Monday, June 24, 2013

NC summers

Early summer is the time for flowers.

Yes, in North Carolina, early summer sometimes starts in April, or even March in the years we "skip spring." That's only to be expected. Usually, though, early summer is May and early June.

By June, the summer lilies are everywhere, blooming and fresh and alive. You walk outside and it's a wonderland, a humid and sticky-aired wonderland averaging about 80 to 90 degrees F. Some people appreciate this more than others (I like hot weather.)

From May to September, you don't go outside without getting dewy (that's a Southern euphemism for "sweaty," FYI). And if you make it to the heat of the afternoon, in April through mid July you're likely to see heat-storms roll through, those flash thunderstorms that are lightning-filled and frequently laden with a good, drenching rain. By late July through August these become less frequent, more often than not sans the rain when they do hit, and filled thick with heat lightning that doesn't always hit the ground.

Technically a Florida storm, but the
NC ones are quite similar.
That's partly because the water gets cooked out of the sky. By late July through August and up to mid September, the weather hovers in the mid-90s (32-37 C), and in late August and early September hits the occasional 100 degree mark (or about 37.78 C). Even heat-lovers like me take refuge into the air conditioned indoors during the heat of the day. Of course, in NC it's still humid and sticky, because that's how we roll in these parts, but the summer storms aren't enough to alleviate the usual August drought.

Taking pictures in low light is fun.

We've got a saying for those long, dreary months of rainy spring: "We'll be glad for this come August." Because everyone remembers a drought. Everyone who has grown up here can tell you about the months where ponds wither into puddles, and the springtime hip-deep section of this lake or that lake is naught but a muddy, silty wish.

Then comes September, October, November. The time of storms, and hurricanes. Mid-September is when the first hint of not-hot reappears in the morning air, when sometimes the slightly spicy scent of soon-to-turn leaves plays calendar peek-a-boo. This game usually continues into October, sometimes right through Halloween into the wee hours of November (around here, those extra-long summers are what we call an Indian summer), but other years just dipping its feet into the pumpkin month, dropping the first actual chill into the air right on time for the State Fair.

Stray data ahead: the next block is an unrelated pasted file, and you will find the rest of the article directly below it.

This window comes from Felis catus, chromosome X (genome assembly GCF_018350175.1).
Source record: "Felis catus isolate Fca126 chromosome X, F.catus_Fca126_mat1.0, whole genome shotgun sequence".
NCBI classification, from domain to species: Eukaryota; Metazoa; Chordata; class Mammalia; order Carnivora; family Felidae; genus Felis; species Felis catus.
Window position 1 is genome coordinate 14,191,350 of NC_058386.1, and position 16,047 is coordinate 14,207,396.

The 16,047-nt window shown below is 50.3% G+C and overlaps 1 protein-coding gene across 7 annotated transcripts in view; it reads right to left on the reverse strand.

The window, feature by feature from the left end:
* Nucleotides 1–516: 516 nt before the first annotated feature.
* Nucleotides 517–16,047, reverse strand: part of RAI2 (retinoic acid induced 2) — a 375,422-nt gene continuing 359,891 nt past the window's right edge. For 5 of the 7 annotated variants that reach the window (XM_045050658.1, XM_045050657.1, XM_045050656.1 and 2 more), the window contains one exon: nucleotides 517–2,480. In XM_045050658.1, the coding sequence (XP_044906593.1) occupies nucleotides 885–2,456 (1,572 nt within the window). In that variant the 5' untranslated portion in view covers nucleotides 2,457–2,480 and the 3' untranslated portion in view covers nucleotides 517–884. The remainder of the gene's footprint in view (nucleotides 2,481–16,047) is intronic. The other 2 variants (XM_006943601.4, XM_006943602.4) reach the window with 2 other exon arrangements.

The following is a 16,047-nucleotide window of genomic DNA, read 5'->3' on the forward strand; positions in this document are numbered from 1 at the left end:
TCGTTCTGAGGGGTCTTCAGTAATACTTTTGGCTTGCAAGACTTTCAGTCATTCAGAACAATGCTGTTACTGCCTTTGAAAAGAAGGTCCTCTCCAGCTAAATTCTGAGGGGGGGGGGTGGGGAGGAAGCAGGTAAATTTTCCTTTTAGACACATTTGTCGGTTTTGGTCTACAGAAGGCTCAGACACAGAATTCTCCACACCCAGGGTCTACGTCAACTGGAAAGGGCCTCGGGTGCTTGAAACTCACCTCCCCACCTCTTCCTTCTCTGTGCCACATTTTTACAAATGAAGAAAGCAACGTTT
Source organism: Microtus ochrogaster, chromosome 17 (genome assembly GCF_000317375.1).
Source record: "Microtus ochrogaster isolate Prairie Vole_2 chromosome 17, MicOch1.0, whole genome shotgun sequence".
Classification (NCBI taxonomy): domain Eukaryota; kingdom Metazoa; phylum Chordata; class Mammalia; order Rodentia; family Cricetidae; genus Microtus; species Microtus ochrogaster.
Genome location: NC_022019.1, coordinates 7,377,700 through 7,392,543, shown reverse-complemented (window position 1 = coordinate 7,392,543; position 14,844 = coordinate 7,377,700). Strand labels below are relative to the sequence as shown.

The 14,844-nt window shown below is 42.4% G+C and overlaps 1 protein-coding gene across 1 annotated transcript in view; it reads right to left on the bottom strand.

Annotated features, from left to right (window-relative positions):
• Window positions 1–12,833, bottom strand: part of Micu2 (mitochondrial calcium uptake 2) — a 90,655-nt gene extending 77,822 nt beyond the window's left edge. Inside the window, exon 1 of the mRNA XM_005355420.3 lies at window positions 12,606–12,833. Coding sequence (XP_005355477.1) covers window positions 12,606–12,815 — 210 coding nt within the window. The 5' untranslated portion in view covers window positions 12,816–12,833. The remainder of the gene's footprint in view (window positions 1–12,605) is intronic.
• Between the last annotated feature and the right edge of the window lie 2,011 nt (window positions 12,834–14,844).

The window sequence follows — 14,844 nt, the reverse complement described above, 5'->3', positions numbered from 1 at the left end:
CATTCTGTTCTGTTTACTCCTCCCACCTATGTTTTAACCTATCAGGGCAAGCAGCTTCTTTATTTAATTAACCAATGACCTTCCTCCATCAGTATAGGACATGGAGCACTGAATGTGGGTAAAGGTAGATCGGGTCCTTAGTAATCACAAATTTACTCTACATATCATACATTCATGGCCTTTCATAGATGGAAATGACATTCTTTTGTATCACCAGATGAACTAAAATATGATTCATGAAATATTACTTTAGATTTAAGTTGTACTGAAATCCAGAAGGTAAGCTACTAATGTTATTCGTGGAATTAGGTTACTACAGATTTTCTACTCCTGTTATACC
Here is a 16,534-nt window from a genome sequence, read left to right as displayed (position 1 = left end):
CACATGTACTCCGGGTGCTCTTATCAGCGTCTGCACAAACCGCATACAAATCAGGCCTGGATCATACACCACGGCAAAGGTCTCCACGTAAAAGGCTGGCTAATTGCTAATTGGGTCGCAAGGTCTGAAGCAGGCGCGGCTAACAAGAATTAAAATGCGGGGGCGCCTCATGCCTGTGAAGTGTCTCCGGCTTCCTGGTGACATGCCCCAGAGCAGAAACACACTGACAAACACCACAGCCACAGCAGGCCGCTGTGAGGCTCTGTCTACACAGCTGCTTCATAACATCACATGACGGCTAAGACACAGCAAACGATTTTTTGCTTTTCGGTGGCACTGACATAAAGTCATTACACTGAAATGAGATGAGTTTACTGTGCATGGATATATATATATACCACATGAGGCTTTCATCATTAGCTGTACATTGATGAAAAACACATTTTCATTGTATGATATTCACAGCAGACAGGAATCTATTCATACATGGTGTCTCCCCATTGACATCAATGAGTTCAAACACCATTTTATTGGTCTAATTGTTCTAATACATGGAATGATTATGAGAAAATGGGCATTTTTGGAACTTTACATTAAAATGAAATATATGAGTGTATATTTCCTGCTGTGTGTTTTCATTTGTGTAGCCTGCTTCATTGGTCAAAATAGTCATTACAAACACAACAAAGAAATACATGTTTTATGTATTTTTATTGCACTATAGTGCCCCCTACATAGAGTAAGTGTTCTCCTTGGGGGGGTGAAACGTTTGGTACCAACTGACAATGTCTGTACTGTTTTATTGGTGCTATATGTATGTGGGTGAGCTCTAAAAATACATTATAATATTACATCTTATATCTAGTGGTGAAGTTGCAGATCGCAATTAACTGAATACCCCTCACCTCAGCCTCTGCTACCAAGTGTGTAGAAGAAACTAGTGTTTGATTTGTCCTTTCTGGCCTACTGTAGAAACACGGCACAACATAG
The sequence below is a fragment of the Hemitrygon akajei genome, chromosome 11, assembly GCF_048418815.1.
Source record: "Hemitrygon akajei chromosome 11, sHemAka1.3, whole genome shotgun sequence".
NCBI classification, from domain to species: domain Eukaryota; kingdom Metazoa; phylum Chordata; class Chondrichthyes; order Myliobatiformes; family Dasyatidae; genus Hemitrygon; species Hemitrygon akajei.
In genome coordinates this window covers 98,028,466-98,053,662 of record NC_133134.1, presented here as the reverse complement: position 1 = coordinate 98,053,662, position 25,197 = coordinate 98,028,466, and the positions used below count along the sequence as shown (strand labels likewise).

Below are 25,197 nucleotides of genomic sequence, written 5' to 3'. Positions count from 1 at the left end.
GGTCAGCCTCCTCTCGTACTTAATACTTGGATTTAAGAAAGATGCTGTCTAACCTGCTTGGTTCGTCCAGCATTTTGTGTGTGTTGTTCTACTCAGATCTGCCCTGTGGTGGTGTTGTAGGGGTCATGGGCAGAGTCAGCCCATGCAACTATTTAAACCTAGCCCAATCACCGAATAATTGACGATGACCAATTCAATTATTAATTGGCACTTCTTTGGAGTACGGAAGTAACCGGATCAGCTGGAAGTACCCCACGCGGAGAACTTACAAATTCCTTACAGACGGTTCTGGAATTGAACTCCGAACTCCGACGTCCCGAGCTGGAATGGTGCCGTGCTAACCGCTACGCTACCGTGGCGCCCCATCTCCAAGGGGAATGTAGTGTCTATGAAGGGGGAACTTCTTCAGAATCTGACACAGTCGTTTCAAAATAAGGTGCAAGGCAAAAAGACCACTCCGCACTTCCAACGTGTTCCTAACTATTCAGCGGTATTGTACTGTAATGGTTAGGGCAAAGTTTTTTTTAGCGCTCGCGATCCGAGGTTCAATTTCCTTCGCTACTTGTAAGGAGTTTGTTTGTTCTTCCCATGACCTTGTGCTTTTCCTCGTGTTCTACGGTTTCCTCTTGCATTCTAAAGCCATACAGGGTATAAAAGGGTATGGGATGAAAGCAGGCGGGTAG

In the hottest years, all those lilies are gone by late May. Usually we expect them to stay through June and into July, with the blight of heat killing green from late July through early September. But once September crawls back around, the golden wheat-relatives that sway in the place of grass beside the highways become dotted again with green, and pansies and mums begin taking over the flower beds.

What is summer in your region like?


  1. This is my first summer in Iowa, in spite of the fact that I've lived here for six years now... Thus far, it's alternated between annoyingly hot an humid, nice out, and thunderstorming. Then there's the flooding...

    1. Be safe around all that flooding! I wouldn't think Iowa would be hot and humid--I'd think the Canadian air stream would keep it cooler and dryer! Hm. Interesting and fascinating. Wonder if that's normal?

    2. From what I've heard, it's completely normal.
      And now the flooding is less of an issue than the tornado-spawning storms. -_-*